Limited overs cricket is always scheduled for completion in a single day. There are two types: List A which normally allows fifty overs per team; and Twenty20 in which the teams have twenty overs each. Both of the limited overs forms are played internationally as Limited Overs Internationals (LOI) and Twenty20 Internationals (T20I). List A was introduced in England in the 1963 season as a knockout cup contested by the first-class county clubs. In 1969, a national league competition was established. The concept was gradually introduced to the other leading cricket countries and the first limited overs international was played in 1971. In 1975, the first Cricket World Cup took place in England. Twenty20 is a new variant of limited overs itself with the purpose being to complete the match within about three hours, usually in an evening session. The first Twenty20 World Championship was held in 2007. Limited overs matches cannot be drawn, although a tie is possible and an unfinished match is a "no result".[120][121]

The Board of Control for Cricket in India (BCCI) is the governing body for the Indian cricket team and first-class cricket in India. The Board has been operating since 1929 and represents India at the International Cricket Council. It is amongst the richest sporting organisations in the world. It sold media rights for India's matches from 2006–2010 for US$612,000,000.[42] It manages the Indian team's sponsorships, its future tours and team selection.
In September 2007, Mahendra Singh Dhoni was named as the new captain of the ODI and T20I teams, after Dravid stepped down from the post. Soon after taking up the captaincy, Dhoni led the team to the inaugural World Twenty20 title. Anil Kumble was appointed Test captain in November 2007, but retired from international cricket in November 2008 after captaining in 14 Tests. Dhoni succeeded him as the Test captain, making him the captain in all formats. Under the captaincy of Dhoni, the Indian team held the number one position in the Test rankings for 21 months (from November 2009 to August 2011), and set a national record for most back-to-back ODI wins (nine straight wins).[109] Dhoni also led the team to victory in 2011 Cricket World Cup and 2013 ICC Champions Trophy. Thus, Dhoni became the first captain in history to win all three major ICC trophies, namely- ICC Cricket World Cup in 2011, ICC World Twenty20 in 2007 and ICC Champions Trophy in 2013. He is widely regarded as India's best ever captain. However, the team performed poorly in away Tests from 2011 to 2014 and Dhoni retired from Test cricket in December 2014, with Virat Kohli being named as the new Test captain. Dhoni resigned as captain of the ODI and T20 teams in January 2017 and Kohli succeeded him at the position.
India has had six regular Test captains since Mohammad Azharuddin took charge in 1989. Azharuddin led the team in 47 Test matches from 1989–90 to 1998–99, winning 14, and in 174 ODIs, winning 90. He was followed by Sachin Tendulkar, who captained the team in 25 Test matches and 73 ODIs in the late 1990s; Tendulkar was relatively unsuccessful[107][108] as a captain, winning only 4 Test matches and 23 ODIs. He was replaced as ODI captain by Ajay Jadeja and then by Sourav Ganguly.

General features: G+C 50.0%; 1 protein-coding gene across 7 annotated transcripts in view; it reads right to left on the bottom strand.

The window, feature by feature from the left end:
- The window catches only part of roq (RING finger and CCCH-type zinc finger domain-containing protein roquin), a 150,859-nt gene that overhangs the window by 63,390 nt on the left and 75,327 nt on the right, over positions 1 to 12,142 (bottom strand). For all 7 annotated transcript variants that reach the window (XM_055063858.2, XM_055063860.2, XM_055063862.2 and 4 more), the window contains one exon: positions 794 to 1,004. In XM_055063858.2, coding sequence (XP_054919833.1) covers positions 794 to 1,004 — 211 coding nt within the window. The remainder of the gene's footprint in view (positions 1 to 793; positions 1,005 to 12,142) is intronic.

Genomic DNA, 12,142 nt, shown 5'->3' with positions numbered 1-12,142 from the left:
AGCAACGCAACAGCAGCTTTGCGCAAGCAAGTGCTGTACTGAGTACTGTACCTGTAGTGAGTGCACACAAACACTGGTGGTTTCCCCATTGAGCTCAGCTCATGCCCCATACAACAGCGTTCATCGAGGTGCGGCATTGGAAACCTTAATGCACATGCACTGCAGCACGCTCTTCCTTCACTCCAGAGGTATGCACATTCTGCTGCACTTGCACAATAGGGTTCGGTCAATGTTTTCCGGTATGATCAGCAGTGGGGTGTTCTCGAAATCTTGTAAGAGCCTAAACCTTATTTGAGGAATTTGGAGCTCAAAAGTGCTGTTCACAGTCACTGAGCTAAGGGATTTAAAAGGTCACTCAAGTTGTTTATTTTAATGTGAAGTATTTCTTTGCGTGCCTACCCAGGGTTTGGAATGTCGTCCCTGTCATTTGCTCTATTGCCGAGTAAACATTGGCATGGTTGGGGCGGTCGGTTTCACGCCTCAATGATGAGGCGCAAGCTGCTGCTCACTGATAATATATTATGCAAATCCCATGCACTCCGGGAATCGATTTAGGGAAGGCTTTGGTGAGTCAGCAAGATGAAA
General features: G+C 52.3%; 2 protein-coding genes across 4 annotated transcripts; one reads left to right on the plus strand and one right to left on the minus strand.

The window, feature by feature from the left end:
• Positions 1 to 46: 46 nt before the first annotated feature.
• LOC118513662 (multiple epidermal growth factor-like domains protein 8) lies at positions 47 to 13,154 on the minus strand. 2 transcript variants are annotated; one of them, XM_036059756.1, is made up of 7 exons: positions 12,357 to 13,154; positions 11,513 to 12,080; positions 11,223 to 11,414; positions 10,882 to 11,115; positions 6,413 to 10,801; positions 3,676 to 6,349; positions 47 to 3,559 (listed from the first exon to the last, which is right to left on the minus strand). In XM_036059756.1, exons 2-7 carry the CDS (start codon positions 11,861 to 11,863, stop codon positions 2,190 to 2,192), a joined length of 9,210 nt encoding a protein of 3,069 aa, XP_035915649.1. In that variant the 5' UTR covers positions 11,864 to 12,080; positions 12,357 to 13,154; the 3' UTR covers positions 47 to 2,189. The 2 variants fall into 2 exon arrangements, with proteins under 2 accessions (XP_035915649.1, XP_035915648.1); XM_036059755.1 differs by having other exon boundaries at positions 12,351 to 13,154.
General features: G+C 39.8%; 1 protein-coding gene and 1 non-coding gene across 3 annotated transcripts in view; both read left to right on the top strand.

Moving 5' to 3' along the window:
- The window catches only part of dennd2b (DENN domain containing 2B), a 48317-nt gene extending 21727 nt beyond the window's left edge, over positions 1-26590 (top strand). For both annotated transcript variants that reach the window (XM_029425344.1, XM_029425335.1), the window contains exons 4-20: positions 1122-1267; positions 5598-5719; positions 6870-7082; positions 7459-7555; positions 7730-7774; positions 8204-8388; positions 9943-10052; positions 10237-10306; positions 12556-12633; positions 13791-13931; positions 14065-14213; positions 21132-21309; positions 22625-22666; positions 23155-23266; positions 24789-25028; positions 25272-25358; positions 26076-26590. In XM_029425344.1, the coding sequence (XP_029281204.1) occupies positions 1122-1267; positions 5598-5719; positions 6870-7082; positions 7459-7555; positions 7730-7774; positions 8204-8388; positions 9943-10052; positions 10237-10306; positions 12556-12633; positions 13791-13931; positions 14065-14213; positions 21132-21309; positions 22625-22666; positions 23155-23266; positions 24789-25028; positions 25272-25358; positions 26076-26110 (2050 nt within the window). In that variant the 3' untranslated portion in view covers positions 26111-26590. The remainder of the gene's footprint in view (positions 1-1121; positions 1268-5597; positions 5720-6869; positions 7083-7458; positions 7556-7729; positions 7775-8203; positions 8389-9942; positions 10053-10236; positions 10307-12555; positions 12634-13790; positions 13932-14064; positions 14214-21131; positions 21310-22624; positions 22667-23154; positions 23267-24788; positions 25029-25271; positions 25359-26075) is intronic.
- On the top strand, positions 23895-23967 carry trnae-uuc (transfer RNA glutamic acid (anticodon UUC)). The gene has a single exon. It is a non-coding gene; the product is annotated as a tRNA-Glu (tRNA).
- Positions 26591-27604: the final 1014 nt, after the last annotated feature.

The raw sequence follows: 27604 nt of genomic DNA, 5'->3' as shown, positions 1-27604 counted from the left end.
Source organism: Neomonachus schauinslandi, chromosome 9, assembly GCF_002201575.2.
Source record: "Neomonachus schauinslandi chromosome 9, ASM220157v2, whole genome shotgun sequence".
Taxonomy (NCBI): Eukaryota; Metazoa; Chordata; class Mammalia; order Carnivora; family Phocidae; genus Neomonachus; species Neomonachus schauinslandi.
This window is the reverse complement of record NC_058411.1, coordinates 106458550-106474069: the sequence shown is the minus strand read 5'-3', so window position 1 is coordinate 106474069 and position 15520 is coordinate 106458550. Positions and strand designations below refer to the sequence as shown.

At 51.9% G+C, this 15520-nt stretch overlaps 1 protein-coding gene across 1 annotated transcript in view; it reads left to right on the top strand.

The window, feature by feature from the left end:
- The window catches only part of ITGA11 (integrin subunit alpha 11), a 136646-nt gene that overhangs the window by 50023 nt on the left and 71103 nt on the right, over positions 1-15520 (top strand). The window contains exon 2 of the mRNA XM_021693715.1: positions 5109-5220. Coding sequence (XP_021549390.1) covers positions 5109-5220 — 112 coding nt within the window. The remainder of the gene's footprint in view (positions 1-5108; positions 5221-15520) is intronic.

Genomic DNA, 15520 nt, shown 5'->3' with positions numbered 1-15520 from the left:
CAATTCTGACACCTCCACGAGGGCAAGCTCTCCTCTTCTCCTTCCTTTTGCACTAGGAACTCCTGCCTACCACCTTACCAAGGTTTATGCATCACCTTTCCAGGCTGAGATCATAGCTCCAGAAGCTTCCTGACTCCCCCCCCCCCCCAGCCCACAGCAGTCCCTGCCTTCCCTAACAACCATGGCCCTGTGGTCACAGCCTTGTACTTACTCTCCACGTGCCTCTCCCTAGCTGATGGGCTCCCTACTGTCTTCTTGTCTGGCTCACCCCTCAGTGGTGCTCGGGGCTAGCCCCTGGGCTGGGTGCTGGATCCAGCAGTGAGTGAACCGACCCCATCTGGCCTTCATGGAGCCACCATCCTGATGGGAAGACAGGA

A match's statistics are summarised on a scorecard. Prior to the popularisation of scorecards, most scoring was done by men sitting on vantage points cuttings notches on tally sticks and runs were originally called notches.[84] According to Rowland Bowen, the earliest known scorecard templates were introduced in 1776 by T. Pratt of Sevenoaks and soon came into general use.[85] It is believed that scorecards were printed and sold at Lord's for the first time in 1846.[86]

In 2016, "The Grand Home Season" began for India, including series at home against New Zealand, England, Bangladesh and Australia. India whitewashed New Zealand to regain the number one ranking in Test cricket after almost 10 years. Before the series against England in November 2016, MS Dhoni resigned as captain of India in limited overs, thus handing the captaincy to Virat Kohli across all formats. India beat England across all three formats, with a notable 4–0 win in the Test series. This was followed by Test series wins against Bangladesh and Australia, which meant India reclaimed the Border Gavaskar Trophy. Ravichandran Ashwin became the fastest cricketer of all time to reach 250 wickets; he and Ravindra Jadeja occupied the top two spots in both the ICC Bowlers and All-Rounders rankings at the time. In the process, India became the third team (after South Africa and Australia) to have won their most recent Test series against all the other Test-playing nations. India holds an unbeaten streak of 8 consecutive Test series wins as of 19 August 2017.